Indian actress wades in on animal testing debate

By Simon Pitman

- Last updated on GMT

Related tags Suffering India

Animal testing on cosmetics is becoming a hot topic in India, as veteran actress Debasree Roy joins a campaign to fight against it and adds to a growing chorus of protests.

The actress spoke against the testing of cosmetics on animals at a press conference held in Mumbai at the end of last week, which was jointly hosted by the Animal Welfare Board of India, The Humane Society and the actress’s own foundation.

During the presentation, Roy called on the Minister of Health and Family Welfare, Shri Ghulam Nabi Azad and the Drug Controller General of India, Dr. G.N. Singh to take action by making decisive steps towards implementing a ban.

Posing the question as to why action is not being taken

“Why is the Government of India still lagging in making a decision that is so simple?”​ said Roy, who then went on to compare India’s regulation on animal testing to international markets.

“Animal testing bans across the European Union and Israel prove that cosmetics animal suffering is completely unnecessary. India must embrace the modern non-animal technologies available that offer more reliable test results than researching on rabbits and mice."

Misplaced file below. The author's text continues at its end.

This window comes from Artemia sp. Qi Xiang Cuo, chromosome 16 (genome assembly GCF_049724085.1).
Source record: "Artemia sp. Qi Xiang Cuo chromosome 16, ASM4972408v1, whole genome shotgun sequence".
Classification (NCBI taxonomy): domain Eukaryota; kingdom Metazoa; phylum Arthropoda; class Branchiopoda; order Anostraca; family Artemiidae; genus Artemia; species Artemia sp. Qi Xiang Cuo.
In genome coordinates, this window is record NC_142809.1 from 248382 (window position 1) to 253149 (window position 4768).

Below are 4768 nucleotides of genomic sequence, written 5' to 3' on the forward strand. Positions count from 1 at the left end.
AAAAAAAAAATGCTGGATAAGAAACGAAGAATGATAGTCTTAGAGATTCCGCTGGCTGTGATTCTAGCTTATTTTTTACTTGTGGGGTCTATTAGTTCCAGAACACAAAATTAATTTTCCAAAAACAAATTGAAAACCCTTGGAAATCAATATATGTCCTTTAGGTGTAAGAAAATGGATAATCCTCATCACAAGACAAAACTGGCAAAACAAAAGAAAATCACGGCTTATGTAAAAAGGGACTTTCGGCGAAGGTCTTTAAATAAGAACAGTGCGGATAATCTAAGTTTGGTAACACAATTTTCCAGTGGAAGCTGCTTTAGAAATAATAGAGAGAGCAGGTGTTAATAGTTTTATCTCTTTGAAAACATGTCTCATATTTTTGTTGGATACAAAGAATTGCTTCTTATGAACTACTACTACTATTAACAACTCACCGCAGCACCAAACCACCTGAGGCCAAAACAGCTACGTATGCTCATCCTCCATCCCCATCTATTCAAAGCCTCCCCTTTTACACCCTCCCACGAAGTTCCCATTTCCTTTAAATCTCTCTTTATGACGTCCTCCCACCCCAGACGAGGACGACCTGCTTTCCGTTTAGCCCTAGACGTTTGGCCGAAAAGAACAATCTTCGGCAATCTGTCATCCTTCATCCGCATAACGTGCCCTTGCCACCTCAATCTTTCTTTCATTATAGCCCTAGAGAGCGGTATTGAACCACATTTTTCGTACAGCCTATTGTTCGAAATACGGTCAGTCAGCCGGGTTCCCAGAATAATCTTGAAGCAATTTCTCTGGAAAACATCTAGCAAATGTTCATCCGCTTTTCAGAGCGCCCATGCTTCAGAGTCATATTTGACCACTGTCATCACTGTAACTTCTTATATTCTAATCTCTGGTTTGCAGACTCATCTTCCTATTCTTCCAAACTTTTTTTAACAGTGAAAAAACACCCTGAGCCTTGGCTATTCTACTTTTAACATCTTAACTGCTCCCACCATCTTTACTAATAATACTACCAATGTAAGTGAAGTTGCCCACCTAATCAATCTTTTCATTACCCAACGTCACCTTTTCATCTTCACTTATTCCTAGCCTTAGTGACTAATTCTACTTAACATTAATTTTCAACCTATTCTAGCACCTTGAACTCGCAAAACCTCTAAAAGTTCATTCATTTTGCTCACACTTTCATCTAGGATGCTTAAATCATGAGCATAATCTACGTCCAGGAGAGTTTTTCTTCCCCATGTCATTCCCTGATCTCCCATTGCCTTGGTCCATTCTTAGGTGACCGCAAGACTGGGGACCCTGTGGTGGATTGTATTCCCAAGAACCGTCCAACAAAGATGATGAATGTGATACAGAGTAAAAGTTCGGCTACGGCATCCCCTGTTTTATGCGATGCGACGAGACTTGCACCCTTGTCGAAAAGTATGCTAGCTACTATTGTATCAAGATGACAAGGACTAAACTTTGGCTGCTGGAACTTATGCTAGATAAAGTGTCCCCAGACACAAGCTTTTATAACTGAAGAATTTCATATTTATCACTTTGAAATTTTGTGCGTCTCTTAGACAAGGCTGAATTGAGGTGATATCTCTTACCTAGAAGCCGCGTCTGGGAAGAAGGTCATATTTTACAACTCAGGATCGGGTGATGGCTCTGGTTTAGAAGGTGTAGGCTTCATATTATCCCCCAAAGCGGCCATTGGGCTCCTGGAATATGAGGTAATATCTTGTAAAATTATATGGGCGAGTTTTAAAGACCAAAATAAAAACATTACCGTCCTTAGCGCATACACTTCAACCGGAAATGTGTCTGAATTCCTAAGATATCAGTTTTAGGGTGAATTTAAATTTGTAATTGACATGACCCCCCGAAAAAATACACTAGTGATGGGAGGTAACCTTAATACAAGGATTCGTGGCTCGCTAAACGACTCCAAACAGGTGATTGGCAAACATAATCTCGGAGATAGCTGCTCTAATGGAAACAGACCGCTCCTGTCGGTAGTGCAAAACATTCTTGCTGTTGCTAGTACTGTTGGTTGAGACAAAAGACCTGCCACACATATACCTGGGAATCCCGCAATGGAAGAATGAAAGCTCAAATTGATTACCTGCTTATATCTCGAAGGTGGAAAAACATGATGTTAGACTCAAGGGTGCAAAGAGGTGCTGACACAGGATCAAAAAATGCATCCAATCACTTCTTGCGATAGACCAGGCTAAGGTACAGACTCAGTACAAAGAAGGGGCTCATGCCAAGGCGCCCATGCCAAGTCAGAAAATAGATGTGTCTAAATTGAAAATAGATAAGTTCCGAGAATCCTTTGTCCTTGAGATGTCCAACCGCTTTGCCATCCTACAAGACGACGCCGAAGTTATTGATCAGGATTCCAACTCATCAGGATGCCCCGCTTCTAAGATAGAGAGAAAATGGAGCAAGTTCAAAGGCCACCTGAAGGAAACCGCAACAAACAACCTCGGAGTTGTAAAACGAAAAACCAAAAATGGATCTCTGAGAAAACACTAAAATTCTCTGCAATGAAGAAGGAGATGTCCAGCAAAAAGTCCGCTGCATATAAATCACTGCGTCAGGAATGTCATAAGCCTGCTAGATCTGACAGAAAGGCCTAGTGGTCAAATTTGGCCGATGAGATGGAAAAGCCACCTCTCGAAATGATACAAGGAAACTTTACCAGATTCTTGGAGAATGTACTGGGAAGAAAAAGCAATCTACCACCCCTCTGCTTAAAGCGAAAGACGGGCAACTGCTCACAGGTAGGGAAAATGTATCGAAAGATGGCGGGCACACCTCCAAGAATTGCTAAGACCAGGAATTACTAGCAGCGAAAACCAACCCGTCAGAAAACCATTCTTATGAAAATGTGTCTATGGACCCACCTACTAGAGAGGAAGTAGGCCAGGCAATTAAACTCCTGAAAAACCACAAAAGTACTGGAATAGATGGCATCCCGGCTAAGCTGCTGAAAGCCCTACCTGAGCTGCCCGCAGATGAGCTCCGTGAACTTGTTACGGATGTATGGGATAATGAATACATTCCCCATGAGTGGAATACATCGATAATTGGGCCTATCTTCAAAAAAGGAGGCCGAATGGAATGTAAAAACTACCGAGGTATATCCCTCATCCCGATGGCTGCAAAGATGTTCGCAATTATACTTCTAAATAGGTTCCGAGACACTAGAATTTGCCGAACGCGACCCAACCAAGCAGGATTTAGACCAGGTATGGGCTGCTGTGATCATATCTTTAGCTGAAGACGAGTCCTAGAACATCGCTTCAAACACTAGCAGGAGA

The event was also used to promote the Leaping Bunny logo, which has been promoted worldwide by the Humane Society as a means of identifying cosmetic and personal care products that have not in any  way been tested on animals.

Roy joins Indian statesman Ramalinga Reddy, to add pressure

The move by Roy is similar to that of Indian statesman Ramalinga Reddy, who earlier this month came out publicly to urge the Drug Controller General to take swift action to end animal testing of cosmetics in the country.

The Member of Legislative Assembly wrote to India’s Ministers of Health, Environment, as well as Consumer Affairs/President of the Bureau of Indian Standards and pledged his support for HSI’s Be Cruelty-Free campaign, saying India must not be left behind in the global effort to eliminate cruelty in the cosmetics industry.

While Reddy’s letter addressed the three key regulators for safety testing of cosmetics and animal experimentation in India, the addition of Roy’s voice to the campaign could add further impetus to moves that will bring India in line with some of the leading cosmetic markets worldwide.

The Indian government has said that it is investigating the matter of imposing a blanket ban of animal testing on cosmetics, and has confirmed that the Bureau of Indian Standards has been in on-going discussions to revise the IS 4011 standard that currently governs this area.

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